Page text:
Having said that, I've found some help in reading the Catholic mystics, but still, I feel as if I'm really a looney and I just don't know it yet?? I think modern society, which is supremely humanistic (regardless of all that "in God we trust" stuff), compels most people, especially the Rational and Thinker types, to believe that all religion is hokum designed to clutter their brains with arcane superstition. Then again, C. S. Lewis was hardly a crackpot, was he?

    I think I may have just made all this MORE confusing. Apologies.
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  3. #3
    Senior Member helen's Avatar
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    Cool topic. I've been thinking about this lately, and while I'm still unsure of my own thoughts on the matter, am happy to share a few musings.

    I agree with your reasoning that admitting the existence of God involves admitting at least the possibility of angels, demons, ghosts, aliens, and what have you.

    However, to me the difference is one of faith. Faith is not the denial or repression of doubts, but it is a centered act of the whole personality affirmation of the ultimacy of it's ultimate concern (ie, whatever is God to you) in spite of doubt. It is a risk of the whole self that requires courage. Yes, there are good reasons for belief in God. But there are also reasons (perhaps good ones) for disbelief. Faith transcends all of that. This sounds mysterious. Faith is mysterious. "The wind bloweth where it listeth, and thou hearest the sound thereof, but canst not tell whence it cometh and whither it goeth: so is everyone that is born of the Spirit." (John 3:8) So, yeah, I have trouble describing faith, but to move on.

    I refuse to (knowingly) exercise faith towards anything less than God. So while believing in God forces one to at least acknowledge the possibility of other supernatural phenomena, I need not believe in them unless I have good reason, any more than any secular agnostic does. My attitude towards them is basically one of skeptical indifference. If I saw a ghost or an alien, I might believe in them. Or I might decide that I was crazy or having a hallucination. IMO, it's not of ultimate concern and doesn't much matter.

    Ghosts and such phenomena can't really be disproven. You can disprove individual instances, but not the possibility, no matter what your philosophic outlook is, although they may seem more or less likely to you depending on your frame of reference. I don't think it needs to be the deciding factor when it comes to matters of faith in a deity. In fact, I think it may be almost irrelevant.

    Could be totally wrong about all of the above. But that's my current perspective.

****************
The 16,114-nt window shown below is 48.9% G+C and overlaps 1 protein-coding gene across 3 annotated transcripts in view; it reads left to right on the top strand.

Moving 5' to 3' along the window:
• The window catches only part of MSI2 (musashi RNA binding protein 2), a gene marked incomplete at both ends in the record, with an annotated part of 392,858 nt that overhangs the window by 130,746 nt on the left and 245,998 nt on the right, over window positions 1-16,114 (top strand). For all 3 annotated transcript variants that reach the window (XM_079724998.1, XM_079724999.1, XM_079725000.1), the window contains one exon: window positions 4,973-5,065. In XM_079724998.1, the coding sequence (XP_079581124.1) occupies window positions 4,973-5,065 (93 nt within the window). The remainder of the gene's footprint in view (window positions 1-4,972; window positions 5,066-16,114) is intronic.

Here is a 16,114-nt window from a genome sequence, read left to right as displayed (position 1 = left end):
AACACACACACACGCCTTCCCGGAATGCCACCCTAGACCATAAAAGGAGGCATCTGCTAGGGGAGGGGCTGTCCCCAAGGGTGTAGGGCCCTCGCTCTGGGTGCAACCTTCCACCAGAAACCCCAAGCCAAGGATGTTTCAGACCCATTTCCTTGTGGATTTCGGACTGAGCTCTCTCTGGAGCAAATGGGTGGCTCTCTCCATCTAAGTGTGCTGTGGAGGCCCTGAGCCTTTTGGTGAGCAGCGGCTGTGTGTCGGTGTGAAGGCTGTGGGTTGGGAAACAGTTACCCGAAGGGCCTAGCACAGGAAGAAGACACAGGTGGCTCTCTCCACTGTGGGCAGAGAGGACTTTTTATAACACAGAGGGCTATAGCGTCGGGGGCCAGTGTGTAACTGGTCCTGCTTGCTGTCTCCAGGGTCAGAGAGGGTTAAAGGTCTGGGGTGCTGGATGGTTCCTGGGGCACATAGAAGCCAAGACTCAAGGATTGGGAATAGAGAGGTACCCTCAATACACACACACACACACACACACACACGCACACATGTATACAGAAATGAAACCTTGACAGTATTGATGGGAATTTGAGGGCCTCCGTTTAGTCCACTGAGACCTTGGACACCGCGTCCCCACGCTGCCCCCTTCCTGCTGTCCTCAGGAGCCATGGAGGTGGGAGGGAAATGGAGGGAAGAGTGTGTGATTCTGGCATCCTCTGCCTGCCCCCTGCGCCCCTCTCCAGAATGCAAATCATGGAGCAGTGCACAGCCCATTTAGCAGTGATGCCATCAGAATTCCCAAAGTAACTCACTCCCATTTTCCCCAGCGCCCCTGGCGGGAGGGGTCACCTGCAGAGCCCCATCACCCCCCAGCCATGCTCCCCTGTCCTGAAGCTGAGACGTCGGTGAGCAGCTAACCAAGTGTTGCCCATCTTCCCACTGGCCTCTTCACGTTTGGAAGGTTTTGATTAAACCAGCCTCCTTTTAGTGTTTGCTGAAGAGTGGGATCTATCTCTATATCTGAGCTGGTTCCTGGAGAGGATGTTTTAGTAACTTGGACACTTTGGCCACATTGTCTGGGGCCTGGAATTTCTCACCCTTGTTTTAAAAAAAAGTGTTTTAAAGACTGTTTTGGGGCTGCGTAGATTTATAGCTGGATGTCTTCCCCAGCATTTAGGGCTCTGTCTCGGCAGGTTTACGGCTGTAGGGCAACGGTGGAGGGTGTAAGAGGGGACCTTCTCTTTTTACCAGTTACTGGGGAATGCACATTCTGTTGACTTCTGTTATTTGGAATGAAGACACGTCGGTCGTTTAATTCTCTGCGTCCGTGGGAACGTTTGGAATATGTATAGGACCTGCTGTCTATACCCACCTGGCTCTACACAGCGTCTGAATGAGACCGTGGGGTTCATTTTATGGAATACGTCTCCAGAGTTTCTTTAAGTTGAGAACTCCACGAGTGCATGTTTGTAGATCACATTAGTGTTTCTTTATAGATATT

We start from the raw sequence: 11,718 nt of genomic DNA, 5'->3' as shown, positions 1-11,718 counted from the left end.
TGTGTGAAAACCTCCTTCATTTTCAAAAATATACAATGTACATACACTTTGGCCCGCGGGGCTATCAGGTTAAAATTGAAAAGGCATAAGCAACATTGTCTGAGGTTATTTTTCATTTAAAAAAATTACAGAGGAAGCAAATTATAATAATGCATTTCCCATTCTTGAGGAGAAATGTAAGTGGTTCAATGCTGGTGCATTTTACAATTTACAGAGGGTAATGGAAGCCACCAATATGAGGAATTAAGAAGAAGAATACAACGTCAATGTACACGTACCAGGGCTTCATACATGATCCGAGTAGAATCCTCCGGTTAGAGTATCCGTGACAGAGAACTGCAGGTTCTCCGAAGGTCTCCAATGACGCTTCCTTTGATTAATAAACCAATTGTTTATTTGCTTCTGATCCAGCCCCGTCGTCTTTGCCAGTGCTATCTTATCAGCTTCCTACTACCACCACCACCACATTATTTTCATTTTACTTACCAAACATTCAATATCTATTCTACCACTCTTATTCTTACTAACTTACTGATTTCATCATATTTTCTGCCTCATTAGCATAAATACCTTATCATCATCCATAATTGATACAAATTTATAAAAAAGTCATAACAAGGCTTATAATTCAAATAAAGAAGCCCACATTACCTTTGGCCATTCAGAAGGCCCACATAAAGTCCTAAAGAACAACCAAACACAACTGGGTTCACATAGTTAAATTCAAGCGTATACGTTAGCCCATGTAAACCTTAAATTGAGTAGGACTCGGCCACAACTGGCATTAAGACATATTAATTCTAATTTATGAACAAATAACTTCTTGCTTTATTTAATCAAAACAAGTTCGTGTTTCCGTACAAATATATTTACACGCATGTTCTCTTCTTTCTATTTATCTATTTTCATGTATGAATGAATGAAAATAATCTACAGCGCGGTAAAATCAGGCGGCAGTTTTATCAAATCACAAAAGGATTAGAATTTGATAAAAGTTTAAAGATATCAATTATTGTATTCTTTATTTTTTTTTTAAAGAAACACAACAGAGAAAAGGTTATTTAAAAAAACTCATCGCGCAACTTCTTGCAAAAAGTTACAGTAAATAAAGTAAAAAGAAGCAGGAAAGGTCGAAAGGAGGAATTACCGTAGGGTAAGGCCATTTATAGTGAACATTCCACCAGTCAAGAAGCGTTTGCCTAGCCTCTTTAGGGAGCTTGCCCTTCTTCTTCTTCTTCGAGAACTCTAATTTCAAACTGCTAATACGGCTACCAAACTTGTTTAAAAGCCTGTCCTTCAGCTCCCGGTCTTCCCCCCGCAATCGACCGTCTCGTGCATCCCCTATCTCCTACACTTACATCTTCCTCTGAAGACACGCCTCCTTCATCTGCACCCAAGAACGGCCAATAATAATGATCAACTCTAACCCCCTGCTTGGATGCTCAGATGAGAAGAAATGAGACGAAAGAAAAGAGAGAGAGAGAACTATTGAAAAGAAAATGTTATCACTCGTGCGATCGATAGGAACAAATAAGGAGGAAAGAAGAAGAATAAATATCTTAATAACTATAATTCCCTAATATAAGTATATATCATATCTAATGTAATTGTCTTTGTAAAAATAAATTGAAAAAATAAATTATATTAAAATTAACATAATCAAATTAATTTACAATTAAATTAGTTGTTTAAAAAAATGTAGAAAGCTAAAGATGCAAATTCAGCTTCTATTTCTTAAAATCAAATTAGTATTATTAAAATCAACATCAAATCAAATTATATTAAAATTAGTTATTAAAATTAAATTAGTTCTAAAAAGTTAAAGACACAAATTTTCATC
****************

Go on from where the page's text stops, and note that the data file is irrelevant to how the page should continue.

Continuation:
4. #4
    にゃん runvardh's Avatar
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    I'm of the belief that we are in the middle of a war between good and evil; however I find love is my greatest weapon - not hate.
    Dreams are best served manifest and tangible.

    INFP, 6w7, IEI

    I accept no responsibility, what so ever, for the fact that I exist; I do, however, accept full responsibility for what I do while I exist.

    [SIGPIC][/SIGPIC]

  5. #5
    The Black Knight Domino's Avatar
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    Helen makes a good point about faith. It's something you believe in without having physically seen. Like Lewis said, if someone were to tell you there was a tiger next door, you might feel fear or anxiety. If someone were to tell you there was a ghost next door, you wouldn't feel the same way you would about a tiger, because a tiger is something fully grounded in this world and something you've seen. A ghost is not. You don't have to believe in something for it to exist or exert a force on you. I believe Lewis called that not-fear-but-not-pleasant feeling, the numinous, an unbidden response to the sacred.
    eNFJ 4w3 sx/so 468 tritype
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  6. #6
    Senior Member INTJMom's Avatar
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    I am a person of faith. I believe the Bible is true. I believe there is a benevolent God who is stronger than the evil devil. I believe there are angels and demons. I believe in Heaven and Hell. I believe every human has an eternal soul. I believe ghosts are demons taking the form of a dead human. I don't believe in aliens though. Of course, I may be wrong about that.

  7. #7
    Lex Parsimoniae Xander's Avatar